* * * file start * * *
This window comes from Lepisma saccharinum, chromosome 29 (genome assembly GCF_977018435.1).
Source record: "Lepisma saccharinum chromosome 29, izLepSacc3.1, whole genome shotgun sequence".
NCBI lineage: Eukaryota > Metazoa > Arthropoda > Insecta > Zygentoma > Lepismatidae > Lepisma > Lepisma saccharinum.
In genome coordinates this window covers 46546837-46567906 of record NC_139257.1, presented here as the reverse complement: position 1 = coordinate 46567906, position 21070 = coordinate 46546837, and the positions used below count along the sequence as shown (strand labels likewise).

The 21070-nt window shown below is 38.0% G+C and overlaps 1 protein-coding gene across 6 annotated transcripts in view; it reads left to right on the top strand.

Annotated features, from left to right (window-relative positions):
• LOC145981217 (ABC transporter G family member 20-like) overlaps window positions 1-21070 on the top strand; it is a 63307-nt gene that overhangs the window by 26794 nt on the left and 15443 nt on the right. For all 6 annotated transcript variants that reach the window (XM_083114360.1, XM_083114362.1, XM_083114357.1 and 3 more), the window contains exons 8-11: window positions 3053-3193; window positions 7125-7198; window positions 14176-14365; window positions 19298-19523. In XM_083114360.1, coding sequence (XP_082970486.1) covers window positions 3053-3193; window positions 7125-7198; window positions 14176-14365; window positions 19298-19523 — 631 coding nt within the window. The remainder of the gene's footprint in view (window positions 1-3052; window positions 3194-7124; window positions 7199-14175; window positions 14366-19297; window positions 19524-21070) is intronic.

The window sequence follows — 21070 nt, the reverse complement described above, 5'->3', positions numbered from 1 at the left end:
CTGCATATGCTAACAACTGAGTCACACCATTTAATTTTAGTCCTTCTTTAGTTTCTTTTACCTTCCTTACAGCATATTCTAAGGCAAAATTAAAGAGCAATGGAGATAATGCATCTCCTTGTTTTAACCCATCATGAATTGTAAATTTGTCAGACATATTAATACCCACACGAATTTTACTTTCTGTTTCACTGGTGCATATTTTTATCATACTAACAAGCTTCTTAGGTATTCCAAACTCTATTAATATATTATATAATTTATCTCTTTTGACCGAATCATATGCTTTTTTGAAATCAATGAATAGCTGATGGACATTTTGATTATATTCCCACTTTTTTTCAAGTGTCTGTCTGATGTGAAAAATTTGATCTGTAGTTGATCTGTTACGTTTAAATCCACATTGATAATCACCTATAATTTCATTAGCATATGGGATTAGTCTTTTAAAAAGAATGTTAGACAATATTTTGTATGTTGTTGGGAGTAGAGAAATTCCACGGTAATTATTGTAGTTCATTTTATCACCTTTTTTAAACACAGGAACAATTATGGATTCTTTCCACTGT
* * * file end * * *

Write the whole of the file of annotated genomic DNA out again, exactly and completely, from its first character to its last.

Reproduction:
This window comes from Lepisma saccharinum, chromosome 29 (genome assembly GCF_977018435.1).
Source record: "Lepisma saccharinum chromosome 29, izLepSacc3.1, whole genome shotgun sequence".
NCBI lineage: Eukaryota > Metazoa > Arthropoda > Insecta > Zygentoma > Lepismatidae > Lepisma > Lepisma saccharinum.
In genome coordinates this window covers 46546837-46567906 of record NC_139257.1, presented here as the reverse complement: position 1 = coordinate 46567906, position 21070 = coordinate 46546837, and the positions used below count along the sequence as shown (strand labels likewise).

The 21070-nt window shown below is 38.0% G+C and overlaps 1 protein-coding gene across 6 annotated transcripts in view; it reads left to right on the top strand.

Annotated features, from left to right (window-relative positions):
• LOC145981217 (ABC transporter G family member 20-like) overlaps window positions 1-21070 on the top strand; it is a 63307-nt gene that overhangs the window by 26794 nt on the left and 15443 nt on the right. For all 6 annotated transcript variants that reach the window (XM_083114360.1, XM_083114362.1, XM_083114357.1 and 3 more), the window contains exons 8-11: window positions 3053-3193; window positions 7125-7198; window positions 14176-14365; window positions 19298-19523. In XM_083114360.1, coding sequence (XP_082970486.1) covers window positions 3053-3193; window positions 7125-7198; window positions 14176-14365; window positions 19298-19523 — 631 coding nt within the window. The remainder of the gene's footprint in view (window positions 1-3052; window positions 3194-7124; window positions 7199-14175; window positions 14366-19297; window positions 19524-21070) is intronic.

The window sequence follows — 21070 nt, the reverse complement described above, 5'->3', positions numbered from 1 at the left end:
CTGCATATGCTAACAACTGAGTCACACCATTTAATTTTAGTCCTTCTTTAGTTTCTTTTACCTTCCTTACAGCATATTCTAAGGCAAAATTAAAGAGCAATGGAGATAATGCATCTCCTTGTTTTAACCCATCATGAATTGTAAATTTGTCAGACATATTAATACCCACACGAATTTTACTTTCTGTTTCACTGGTGCATATTTTTATCATACTAACAAGCTTCTTAGGTATTCCAAACTCTATTAATATATTATATAATTTATCTCTTTTGACCGAATCATATGCTTTTTTGAAATCAATGAATAGCTGATGGACATTTTGATTATATTCCCACTTTTTTTCAAGTGTCTGTCTGATGTGAAAAATTTGATCTGTAGTTGATCTGTTACGTTTAAATCCACATTGATAATCACCTATAATTTCATTAGCATATGGGATTAGTCTTTTAAAAAGAATGTTAGACAATATTTTGTATGTTGTTGGGAGTAGAGAAATTCCACGGTAATTATTGTAGTTCATTTTATCACCTTTTTTAAACACAGGAACAATTATGGATTCTTTCCACTGT